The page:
Africa’s biggest airline, Ethiopian Airlines, has lost more than half-a-billion dollars since January because of the coronavirus pandemic. Despite the financial loss, the company’s CEO remains confident the airline can keep flying, in part by increasing its cargo business.
Ethiopian Airlines CEO Tewolde Gebremariam told reporters on Tuesday the airline had lost $550 million between January and April, as the coronavirus pandemic brought passenger traffic to a near-complete halt.
He acknowledged the airline is in a serious financial crisis, and also reported that three airline employees have tested positive for COVID-19. He said the three are in stable condition.
But, Tweolde expressed his belief that Ethiopian Airlines will ride out the current storm.
He said the company was cushioning the financial blow by finding new streams of income.
“We are now focusing on cargo. The cargo business is relatively doing well because urgently required medical supplies are needed all over the world from east to west, west to east, north, south and so on. We are also trying to convert some of our passenger aircraft to cargo,” said Tweolde.
He also said the company has saved money by cutting back deeply on daily flights and suspending talks with Boeing and Airbus to replace older aircraft in its fleet.
Airline industry experts say some of Africa’s air carriers are likely to go out of business during the ongoing crisis.
John Grant, a senior analyst at the aviation data firm OAG, told VOA via a messaging app that Ethiopian Airlines was better positioned “than any other African carrier.”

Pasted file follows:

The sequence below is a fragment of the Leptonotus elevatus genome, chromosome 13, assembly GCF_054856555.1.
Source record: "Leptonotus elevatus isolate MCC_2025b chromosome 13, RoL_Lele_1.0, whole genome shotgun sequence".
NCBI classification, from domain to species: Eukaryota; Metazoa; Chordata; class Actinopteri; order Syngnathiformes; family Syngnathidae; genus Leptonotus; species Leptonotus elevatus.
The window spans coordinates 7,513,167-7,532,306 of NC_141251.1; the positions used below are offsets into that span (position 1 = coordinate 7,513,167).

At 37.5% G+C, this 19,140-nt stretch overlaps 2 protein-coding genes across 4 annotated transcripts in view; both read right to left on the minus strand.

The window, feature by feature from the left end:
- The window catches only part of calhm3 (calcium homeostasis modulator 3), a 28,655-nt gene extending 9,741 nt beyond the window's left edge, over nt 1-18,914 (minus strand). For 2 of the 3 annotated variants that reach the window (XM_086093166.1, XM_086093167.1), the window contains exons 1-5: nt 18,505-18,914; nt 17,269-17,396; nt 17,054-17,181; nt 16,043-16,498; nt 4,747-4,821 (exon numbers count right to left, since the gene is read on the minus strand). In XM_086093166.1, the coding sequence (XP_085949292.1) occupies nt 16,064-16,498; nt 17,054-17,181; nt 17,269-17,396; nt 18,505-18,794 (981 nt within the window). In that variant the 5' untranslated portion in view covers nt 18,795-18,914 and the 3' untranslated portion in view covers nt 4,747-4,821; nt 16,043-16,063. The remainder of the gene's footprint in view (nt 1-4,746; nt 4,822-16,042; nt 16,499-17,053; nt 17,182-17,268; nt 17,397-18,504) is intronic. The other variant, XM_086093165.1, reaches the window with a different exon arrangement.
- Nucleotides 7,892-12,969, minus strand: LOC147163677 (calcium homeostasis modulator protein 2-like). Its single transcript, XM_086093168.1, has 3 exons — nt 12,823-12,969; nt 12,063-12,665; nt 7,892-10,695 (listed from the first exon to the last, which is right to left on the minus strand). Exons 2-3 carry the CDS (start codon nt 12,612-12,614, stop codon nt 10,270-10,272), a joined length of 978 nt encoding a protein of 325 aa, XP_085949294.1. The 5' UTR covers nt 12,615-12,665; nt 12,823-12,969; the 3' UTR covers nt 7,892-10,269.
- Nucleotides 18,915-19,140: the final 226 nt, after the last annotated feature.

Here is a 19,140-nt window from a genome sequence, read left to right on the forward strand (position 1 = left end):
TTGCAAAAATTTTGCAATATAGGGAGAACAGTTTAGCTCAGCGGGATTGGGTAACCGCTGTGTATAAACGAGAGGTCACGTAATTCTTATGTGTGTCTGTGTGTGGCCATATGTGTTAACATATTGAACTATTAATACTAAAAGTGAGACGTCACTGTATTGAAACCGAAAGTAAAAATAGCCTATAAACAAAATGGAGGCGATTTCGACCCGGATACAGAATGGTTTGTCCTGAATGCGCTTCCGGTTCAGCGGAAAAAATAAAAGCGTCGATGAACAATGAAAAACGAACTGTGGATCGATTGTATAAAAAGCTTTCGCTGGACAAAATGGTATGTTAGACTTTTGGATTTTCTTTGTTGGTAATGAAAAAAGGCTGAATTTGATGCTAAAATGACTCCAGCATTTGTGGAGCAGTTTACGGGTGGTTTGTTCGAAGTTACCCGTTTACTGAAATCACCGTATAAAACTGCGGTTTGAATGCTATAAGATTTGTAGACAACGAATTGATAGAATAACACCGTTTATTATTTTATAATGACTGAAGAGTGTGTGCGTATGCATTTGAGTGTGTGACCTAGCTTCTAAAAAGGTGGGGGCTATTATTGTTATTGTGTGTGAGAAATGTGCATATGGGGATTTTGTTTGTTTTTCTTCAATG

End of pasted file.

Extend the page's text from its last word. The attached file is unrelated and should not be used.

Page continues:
“Their management team has done a better job. They have a more diverse network. They are using modern aircraft. They’ve got a good hub in Addis that feeds Europe to South Africa. It feeds West Africa to Asia and the Middle East. It feeds South Africa up to the United States and other points. Of all the African carriers, they are probably regarded and perceived as being the best in class,” he said.
Grant also lauded the company’s move into the cargo market.
“Cargo capacity at the moment is very, very scare around the world. And by virtue of having both dedicated aircraft and swapping in some passenger aircraft and using them for cargo flights, that in the short term can generate some revenue. It’s never going to generate as much revenue as the passenger flights. But it keeps the cash coming in and at the moment the rates for cargo are anything up to six times what they were three, four months ago because there is this scarcity and this urgency to move items quickly,” said Grant.
Before the coronavirus pandemic, Ethiopian Airlines was Africa’s busiest carrier, making more than 350 flights per day to more than 100 destinations.